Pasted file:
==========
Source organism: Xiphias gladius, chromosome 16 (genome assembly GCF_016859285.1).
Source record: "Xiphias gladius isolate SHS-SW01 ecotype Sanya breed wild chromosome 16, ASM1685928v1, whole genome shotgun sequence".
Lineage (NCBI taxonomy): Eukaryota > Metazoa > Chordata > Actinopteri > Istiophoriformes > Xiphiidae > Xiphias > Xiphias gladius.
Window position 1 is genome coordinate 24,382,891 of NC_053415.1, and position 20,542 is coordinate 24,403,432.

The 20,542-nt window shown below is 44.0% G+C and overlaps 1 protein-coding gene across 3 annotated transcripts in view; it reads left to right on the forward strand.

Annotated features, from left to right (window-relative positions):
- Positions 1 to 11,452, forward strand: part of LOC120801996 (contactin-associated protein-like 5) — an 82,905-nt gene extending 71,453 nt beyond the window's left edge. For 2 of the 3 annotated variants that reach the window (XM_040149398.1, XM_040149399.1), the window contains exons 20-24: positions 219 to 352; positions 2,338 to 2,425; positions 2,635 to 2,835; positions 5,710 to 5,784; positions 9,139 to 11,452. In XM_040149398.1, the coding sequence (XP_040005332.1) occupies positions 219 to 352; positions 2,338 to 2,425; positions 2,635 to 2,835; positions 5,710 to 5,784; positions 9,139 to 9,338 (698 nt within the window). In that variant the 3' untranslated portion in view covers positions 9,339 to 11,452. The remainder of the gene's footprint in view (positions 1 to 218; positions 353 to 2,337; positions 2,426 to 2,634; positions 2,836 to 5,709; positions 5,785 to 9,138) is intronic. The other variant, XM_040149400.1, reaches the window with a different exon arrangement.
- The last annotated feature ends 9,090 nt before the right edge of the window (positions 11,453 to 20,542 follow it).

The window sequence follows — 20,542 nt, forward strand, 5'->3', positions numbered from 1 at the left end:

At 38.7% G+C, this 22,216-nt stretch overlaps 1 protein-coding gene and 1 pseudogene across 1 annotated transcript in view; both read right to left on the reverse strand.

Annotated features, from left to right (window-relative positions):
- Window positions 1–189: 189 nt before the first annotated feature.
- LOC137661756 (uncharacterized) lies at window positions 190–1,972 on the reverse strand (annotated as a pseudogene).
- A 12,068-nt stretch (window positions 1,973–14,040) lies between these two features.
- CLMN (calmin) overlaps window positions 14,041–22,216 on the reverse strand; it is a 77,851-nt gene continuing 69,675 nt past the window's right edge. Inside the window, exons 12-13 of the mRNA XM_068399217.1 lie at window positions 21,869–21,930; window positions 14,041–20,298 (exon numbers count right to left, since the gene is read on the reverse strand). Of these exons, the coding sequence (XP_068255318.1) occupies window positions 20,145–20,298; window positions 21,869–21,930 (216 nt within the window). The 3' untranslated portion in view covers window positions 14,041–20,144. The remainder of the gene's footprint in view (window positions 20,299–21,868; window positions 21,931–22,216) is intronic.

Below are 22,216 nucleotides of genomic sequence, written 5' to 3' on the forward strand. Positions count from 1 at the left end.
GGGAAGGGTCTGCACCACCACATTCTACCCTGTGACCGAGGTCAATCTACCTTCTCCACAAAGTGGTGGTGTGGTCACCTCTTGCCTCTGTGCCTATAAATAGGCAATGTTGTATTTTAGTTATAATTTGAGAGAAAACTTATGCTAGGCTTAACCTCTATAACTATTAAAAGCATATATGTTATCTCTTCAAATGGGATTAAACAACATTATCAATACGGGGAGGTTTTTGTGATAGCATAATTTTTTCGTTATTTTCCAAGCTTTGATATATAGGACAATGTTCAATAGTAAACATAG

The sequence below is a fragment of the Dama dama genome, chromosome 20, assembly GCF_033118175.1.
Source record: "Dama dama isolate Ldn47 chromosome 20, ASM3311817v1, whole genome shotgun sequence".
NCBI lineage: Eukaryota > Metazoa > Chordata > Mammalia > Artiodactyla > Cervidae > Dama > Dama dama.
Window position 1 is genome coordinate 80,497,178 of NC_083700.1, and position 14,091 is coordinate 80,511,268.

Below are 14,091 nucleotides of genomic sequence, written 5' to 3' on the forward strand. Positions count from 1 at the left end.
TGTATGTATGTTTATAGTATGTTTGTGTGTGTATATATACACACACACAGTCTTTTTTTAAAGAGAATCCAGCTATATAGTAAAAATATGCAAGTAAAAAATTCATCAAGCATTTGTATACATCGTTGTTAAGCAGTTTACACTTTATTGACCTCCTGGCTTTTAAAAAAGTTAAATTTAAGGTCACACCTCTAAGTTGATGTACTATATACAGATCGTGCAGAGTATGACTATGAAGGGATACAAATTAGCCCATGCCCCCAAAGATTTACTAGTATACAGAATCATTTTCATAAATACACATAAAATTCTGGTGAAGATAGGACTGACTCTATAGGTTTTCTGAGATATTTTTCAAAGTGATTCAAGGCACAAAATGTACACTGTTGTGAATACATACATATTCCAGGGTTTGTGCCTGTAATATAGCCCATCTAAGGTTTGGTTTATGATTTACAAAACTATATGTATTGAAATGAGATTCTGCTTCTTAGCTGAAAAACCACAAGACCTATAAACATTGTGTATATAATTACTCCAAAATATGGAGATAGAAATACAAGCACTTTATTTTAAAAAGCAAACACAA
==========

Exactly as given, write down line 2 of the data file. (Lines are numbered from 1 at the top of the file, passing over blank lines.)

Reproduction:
Source record: "Xiphias gladius isolate SHS-SW01 ecotype Sanya breed wild chromosome 16, ASM1685928v1, whole genome shotgun sequence".